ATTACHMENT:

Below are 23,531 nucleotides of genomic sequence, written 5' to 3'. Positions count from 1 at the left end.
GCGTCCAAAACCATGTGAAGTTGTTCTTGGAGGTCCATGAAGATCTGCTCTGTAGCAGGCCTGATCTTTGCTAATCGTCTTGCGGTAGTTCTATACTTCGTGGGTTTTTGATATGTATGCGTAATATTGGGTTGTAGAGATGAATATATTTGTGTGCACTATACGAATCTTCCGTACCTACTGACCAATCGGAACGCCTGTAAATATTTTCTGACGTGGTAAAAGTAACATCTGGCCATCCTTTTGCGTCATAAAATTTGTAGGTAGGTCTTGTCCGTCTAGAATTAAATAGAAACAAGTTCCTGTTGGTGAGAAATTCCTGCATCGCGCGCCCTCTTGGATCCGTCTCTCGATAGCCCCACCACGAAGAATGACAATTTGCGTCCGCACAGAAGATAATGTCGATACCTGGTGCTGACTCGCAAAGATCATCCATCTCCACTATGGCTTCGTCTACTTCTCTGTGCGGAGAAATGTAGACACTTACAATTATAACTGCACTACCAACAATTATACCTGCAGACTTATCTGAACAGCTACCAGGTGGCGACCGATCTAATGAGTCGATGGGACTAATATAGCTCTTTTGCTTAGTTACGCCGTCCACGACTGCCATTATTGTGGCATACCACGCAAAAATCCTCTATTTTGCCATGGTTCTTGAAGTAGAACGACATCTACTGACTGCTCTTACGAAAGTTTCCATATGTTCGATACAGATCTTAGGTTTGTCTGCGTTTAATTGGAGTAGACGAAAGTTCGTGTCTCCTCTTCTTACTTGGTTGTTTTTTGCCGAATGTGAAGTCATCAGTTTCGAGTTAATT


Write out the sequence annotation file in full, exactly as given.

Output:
Below are 23,531 nucleotides of genomic sequence, written 5' to 3'. Positions count from 1 at the left end.
GCGTCCAAAACCATGTGAAGTTGTTCTTGGAGGTCCATGAAGATCTGCTCTGTAGCAGGCCTGATCTTTGCTAATCGTCTTGCGGTAGTTCTATACTTCGTGGGTTTTTGATATGTATGCGTAATATTGGGTTGTAGAGATGAATATATTTGTGTGCACTATACGAATCTTCCGTACCTACTGACCAATCGGAACGCCTGTAAATATTTTCTGACGTGGTAAAAGTAACATCTGGCCATCCTTTTGCGTCATAAAATTTGTAGGTAGGTCTTGTCCGTCTAGAATTAAATAGAAACAAGTTCCTGTTGGTGAGAAATTCCTGCATCGCGCGCCCTCTTGGATCCGTCTCTCGATAGCCCCACCACGAAGAATGACAATTTGCGTCCGCACAGAAGATAATGTCGATACCTGGTGCTGACTCGCAAAGATCATCCATCTCCACTATGGCTTCGTCTACTTCTCTGTGCGGAGAAATGTAGACACTTACAATTATAACTGCACTACCAACAATTATACCTGCAGACTTATCTGAACAGCTACCAGGTGGCGACCGATCTAATGAGTCGATGGGACTAATATAGCTCTTTTGCTTAGTTACGCCGTCCACGACTGCCATTATTGTGGCATACCACGCAAAAATCCTCTATTTTGCCATGGTTCTTGAAGTAGAACGACATCTACTGACTGCTCTTACGAAAGTTTCCATATGTTCGATACAGATCTTAGGTTTGTCTGCGTTTAATTGGAGTAGACGAAAGTTCGTGTCTCCTCTTCTTACTTGGTTGTTTTTTGCCGAATGTGAAGTCATCAGTTTCGAGTTAATT